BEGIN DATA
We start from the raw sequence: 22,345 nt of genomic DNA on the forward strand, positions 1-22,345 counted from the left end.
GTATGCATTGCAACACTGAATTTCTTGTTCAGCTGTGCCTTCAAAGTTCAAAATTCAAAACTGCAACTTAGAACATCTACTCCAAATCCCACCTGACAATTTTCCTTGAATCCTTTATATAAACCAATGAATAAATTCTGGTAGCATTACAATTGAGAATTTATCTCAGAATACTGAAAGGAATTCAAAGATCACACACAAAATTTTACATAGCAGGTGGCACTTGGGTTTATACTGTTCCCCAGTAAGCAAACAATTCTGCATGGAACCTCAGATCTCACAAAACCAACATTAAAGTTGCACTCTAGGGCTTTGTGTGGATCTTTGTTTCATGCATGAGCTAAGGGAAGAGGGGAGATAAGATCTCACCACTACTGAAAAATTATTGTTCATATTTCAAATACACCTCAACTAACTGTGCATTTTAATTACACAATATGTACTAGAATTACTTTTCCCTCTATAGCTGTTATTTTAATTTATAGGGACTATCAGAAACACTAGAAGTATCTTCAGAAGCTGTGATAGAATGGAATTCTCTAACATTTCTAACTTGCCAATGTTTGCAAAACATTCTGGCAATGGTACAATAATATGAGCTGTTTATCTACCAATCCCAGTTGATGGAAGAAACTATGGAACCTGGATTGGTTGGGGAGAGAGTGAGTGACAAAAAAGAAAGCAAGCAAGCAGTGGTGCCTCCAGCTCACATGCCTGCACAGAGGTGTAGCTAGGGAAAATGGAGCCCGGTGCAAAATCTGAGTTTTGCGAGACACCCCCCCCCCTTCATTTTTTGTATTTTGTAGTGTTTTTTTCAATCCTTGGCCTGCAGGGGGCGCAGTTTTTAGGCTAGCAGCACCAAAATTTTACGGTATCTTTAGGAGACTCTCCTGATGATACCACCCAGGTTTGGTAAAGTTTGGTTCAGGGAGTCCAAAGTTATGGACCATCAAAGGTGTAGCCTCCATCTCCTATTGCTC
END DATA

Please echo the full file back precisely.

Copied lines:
We start from the raw sequence: 22,345 nt of genomic DNA on the forward strand, positions 1-22,345 counted from the left end.
GTATGCATTGCAACACTGAATTTCTTGTTCAGCTGTGCCTTCAAAGTTCAAAATTCAAAACTGCAACTTAGAACATCTACTCCAAATCCCACCTGACAATTTTCCTTGAATCCTTTATATAAACCAATGAATAAATTCTGGTAGCATTACAATTGAGAATTTATCTCAGAATACTGAAAGGAATTCAAAGATCACACACAAAATTTTACATAGCAGGTGGCACTTGGGTTTATACTGTTCCCCAGTAAGCAAACAATTCTGCATGGAACCTCAGATCTCACAAAACCAACATTAAAGTTGCACTCTAGGGCTTTGTGTGGATCTTTGTTTCATGCATGAGCTAAGGGAAGAGGGGAGATAAGATCTCACCACTACTGAAAAATTATTGTTCATATTTCAAATACACCTCAACTAACTGTGCATTTTAATTACACAATATGTACTAGAATTACTTTTCCCTCTATAGCTGTTATTTTAATTTATAGGGACTATCAGAAACACTAGAAGTATCTTCAGAAGCTGTGATAGAATGGAATTCTCTAACATTTCTAACTTGCCAATGTTTGCAAAACATTCTGGCAATGGTACAATAATATGAGCTGTTTATCTACCAATCCCAGTTGATGGAAGAAACTATGGAACCTGGATTGGTTGGGGAGAGAGTGAGTGACAAAAAAGAAAGCAAGCAAGCAGTGGTGCCTCCAGCTCACATGCCTGCACAGAGGTGTAGCTAGGGAAAATGGAGCCCGGTGCAAAATCTGAGTTTTGCGAGACACCCCCCCCCCTTCATTTTTTGTATTTTGTAGTGTTTTTTTCAATCCTTGGCCTGCAGGGGGCGCAGTTTTTAGGCTAGCAGCACCAAAATTTTACGGTATCTTTAGGAGACTCTCCTGATGATACCACCCAGGTTTGGTAAAGTTTGGTTCAGGGAGTCCAAAGTTATGGACCATCAAAGGTGTAGCCTCCATCTCCTATTGCTC